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The slit lamp examination uses an instrument that provides a magnified, three-dimensional (3-D) view of the different parts of the eye. During the examination, your doctor can look at the front parts of the eye, including the clear, outer covering (cornea), the lens, the coloured part (iris), and the front section of the gel-like fluid (vitreous gel) that fills the large space in the middle of the eye.
Special lenses can be placed between the slit lamp and the cornea (or directly on the cornea) to view deeper structures of the eye, such as the optic nerve, retina, and the area where fluid drains out of the eye (drainage angle). A camera may be attached to the slit lamp to take photographs of different parts of the eye.
Fluorescein dye may be used during a slit lamp examination to make it easier to detect a foreign body, such as a metal fragment, or an infected or injured area on the cornea.
Routine slit lamp examinations are done to find eye problems at an early stage and to guide treatment if eye problems develop.
A slit lamp examination may be done:
If you wear glasses or contact lenses, you will need to remove them before the slit lamp examination.
Eyedrops may be used to widen (dilate) your pupils and to numb the surface of your eyes. Before the test, tell your doctor if you have glaucoma or are allergic to dilating or anesthetic eyedrops.
If dilating drops are used, your eyes may be sensitive to light and you will have trouble focusing your eyes for several hours. If you know your eyes will be dilated, you may wish to arrange for someone to drive you home after the test. You also will need to wear sunglasses when you go outside or into a brightly lit room.
Talk to your doctor about any concerns you have regarding the need for the test, its risks, how it will be done, or what the results will mean. To help you understand the importance of this test, fill out the medical test information form .
Most of the time, a slit lamp examination is done by an ophthalmologist or optometrist. In some situations, a family doctor or an emergency medicine specialist may perform the test.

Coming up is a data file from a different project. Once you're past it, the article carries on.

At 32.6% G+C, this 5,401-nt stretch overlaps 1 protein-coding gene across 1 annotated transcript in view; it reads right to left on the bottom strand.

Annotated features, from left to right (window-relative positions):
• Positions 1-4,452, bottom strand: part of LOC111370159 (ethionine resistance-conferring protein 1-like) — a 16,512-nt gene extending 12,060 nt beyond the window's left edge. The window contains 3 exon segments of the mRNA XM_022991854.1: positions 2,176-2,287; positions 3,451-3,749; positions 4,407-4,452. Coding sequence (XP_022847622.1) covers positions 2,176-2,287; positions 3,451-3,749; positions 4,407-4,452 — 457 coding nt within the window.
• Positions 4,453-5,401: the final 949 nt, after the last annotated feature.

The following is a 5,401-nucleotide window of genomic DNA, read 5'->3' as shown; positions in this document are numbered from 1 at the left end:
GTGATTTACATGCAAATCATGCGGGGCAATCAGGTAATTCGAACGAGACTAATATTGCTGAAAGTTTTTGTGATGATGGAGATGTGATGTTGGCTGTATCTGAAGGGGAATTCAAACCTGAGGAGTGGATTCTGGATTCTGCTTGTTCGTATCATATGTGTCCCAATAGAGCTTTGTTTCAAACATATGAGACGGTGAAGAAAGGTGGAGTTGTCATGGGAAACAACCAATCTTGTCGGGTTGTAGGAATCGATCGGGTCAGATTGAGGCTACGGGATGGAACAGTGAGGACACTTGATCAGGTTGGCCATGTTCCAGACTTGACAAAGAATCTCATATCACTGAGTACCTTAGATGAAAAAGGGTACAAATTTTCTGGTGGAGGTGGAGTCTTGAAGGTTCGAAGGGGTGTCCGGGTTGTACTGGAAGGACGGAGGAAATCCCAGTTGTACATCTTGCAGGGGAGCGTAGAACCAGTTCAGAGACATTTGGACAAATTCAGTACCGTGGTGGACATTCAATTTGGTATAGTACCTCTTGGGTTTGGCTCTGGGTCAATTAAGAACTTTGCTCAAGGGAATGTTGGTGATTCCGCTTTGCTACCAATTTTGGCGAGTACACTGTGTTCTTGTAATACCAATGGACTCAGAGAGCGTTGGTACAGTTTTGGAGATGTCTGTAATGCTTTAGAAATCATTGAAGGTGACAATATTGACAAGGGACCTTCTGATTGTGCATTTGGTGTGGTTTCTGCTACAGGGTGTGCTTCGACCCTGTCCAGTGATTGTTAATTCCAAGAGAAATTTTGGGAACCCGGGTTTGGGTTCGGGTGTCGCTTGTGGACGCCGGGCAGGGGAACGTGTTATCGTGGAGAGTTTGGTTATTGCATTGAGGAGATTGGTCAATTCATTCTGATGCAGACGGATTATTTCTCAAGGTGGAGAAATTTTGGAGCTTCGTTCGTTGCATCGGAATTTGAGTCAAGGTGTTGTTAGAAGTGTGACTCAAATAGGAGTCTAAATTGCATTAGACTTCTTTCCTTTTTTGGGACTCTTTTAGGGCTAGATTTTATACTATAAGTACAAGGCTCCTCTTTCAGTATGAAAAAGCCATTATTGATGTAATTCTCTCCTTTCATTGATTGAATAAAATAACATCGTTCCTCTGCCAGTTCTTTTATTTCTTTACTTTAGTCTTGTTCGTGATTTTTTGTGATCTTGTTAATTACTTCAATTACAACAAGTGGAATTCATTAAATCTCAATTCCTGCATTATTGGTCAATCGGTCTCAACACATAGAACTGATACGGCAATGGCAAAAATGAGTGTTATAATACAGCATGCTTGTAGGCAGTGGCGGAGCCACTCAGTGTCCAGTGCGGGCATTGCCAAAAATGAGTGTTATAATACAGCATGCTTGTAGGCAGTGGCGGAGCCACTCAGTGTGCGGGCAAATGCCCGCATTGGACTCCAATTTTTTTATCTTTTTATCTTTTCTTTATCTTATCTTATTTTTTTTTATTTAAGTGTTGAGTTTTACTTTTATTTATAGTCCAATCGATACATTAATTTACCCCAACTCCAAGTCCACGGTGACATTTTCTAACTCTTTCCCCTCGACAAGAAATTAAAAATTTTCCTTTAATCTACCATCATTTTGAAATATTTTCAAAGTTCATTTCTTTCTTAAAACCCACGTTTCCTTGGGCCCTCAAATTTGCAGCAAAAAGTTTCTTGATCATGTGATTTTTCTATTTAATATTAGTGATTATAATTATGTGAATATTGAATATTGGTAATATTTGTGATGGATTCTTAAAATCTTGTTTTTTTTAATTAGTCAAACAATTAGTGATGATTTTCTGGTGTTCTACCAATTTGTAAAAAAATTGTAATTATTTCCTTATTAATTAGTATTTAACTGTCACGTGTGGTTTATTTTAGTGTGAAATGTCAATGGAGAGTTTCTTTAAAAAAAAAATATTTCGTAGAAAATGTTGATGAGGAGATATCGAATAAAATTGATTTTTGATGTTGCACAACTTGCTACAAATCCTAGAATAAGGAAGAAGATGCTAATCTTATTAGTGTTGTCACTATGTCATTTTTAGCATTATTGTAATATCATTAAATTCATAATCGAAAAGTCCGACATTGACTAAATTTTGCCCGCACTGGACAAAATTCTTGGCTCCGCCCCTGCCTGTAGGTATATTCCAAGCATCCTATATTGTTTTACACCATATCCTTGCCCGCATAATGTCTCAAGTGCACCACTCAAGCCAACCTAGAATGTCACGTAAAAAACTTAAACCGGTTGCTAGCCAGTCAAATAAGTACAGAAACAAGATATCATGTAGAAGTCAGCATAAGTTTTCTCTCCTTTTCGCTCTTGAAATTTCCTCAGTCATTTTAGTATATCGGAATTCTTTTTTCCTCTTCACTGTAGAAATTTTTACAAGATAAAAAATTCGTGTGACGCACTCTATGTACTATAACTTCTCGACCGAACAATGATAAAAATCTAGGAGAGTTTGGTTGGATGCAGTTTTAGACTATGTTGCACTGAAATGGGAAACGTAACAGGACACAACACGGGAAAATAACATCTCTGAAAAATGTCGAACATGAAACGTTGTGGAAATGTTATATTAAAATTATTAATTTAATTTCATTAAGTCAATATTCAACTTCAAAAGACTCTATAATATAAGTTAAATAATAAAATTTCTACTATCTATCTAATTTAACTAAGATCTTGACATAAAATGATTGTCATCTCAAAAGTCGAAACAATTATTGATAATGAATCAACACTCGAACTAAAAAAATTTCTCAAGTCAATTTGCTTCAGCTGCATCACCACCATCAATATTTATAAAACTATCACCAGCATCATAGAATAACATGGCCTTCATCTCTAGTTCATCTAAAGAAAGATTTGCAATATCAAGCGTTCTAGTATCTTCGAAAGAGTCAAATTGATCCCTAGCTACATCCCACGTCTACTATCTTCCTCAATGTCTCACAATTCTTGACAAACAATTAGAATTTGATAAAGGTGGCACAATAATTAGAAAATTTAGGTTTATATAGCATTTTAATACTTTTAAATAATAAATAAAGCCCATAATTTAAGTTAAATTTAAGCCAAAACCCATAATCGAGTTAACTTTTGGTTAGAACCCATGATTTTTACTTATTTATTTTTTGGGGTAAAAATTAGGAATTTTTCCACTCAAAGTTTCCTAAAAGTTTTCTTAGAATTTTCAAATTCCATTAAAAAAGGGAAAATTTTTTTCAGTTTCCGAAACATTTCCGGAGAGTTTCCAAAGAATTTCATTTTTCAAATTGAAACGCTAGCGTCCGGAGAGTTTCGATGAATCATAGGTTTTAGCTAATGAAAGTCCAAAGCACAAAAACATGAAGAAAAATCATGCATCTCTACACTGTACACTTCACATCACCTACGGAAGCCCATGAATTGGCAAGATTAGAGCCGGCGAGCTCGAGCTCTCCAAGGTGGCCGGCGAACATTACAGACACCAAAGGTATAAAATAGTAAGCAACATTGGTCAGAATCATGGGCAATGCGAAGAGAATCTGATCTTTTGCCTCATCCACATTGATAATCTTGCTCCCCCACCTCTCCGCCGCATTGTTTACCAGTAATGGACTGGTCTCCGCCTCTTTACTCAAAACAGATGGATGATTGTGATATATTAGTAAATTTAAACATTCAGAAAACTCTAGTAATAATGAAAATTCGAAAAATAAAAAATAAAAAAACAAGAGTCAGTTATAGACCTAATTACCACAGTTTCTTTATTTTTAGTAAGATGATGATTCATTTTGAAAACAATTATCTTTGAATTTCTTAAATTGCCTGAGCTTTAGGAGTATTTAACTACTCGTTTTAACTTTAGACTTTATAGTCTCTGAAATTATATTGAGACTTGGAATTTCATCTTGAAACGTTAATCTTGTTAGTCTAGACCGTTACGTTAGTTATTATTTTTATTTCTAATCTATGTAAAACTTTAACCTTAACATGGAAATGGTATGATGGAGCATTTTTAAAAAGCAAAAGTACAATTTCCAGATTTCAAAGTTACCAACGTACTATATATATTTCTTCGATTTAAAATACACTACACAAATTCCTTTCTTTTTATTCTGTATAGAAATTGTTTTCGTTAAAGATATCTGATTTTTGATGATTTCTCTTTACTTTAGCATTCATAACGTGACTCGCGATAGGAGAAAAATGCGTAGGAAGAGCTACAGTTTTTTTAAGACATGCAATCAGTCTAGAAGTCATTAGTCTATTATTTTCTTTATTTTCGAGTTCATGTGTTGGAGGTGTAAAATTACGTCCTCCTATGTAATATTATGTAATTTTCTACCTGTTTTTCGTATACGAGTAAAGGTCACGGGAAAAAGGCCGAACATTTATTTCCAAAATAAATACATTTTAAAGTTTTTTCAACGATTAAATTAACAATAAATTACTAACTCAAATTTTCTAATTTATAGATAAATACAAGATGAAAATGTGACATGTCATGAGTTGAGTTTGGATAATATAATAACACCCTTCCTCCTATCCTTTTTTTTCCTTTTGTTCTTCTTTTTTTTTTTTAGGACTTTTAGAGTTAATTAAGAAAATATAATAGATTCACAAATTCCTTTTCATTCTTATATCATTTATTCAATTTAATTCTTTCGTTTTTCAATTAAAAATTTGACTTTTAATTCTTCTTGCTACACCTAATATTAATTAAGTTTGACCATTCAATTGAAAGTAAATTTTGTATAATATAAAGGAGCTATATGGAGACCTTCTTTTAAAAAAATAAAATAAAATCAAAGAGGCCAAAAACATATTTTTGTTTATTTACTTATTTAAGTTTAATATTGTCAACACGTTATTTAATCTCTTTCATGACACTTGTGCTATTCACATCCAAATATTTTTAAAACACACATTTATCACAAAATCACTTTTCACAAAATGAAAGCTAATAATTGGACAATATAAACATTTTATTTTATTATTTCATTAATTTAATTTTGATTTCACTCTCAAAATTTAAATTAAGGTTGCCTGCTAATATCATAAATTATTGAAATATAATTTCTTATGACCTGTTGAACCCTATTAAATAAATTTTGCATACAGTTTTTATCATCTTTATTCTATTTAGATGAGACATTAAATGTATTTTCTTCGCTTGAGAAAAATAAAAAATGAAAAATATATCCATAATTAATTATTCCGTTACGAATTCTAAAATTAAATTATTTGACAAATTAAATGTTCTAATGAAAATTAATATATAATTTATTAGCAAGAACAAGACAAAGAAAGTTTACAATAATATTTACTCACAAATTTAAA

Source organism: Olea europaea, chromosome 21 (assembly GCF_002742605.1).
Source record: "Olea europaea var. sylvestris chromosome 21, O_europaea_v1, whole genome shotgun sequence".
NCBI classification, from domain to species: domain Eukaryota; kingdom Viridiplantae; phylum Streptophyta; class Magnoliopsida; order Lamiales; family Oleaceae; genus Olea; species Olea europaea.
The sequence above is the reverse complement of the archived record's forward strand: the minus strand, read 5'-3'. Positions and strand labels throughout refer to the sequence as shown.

A test called fluorescein staining may be done along with a slit lamp examination.
A slit lamp examination takes about 5 to 10 minutes.
There normally is no discomfort involved with a slit lamp examination.
Dilating drops may make your eyes sting and cause a medicine taste in your mouth. You will have trouble focusing your eyes for up to 12 hours after your eyes have been dilated. Your distance vision usually is not affected as much as your near vision, though your eyes may be very sensitive to light. Do not drive for several hours after your eyes have been dilated, unless your doctor says it's okay. Wearing sunglasses may make you more comfortable until the effect of the drops wears off.
Anesthetic drops usually wear off in about 30 minutes.
In some people, the dilating or anesthetic eyedrops can cause:
Contact your doctor immediately if you have severe and sudden eye pain, vision problems (halos may appear around light), or loss of vision after the examination.
The slit lamp examination uses an instrument that provides a magnified, three-dimensional (3-D) view of the different parts of the eye.
The inability to remain still throughout a slit lamp examination may make it hard for your doctor to check your eyes.
Current as of: December 18, 2019
Author: Healthwise StaffMedical Review: Kathleen Romito MD - Family MedicineAnne C. Poinier MD - Internal MedicineAdam Husney MD - Family MedicineChristopher J. Rudnisky MD, MPH, FRCSC - Ophthalmology
Current as of: December 18, 2019
Author: Healthwise Staff
Medical Review:Kathleen Romito MD - Family Medicine & Anne C. Poinier MD - Internal Medicine & Adam Husney MD - Family Medicine & Christopher J. Rudnisky MD, MPH, FRCSC - Ophthalmology
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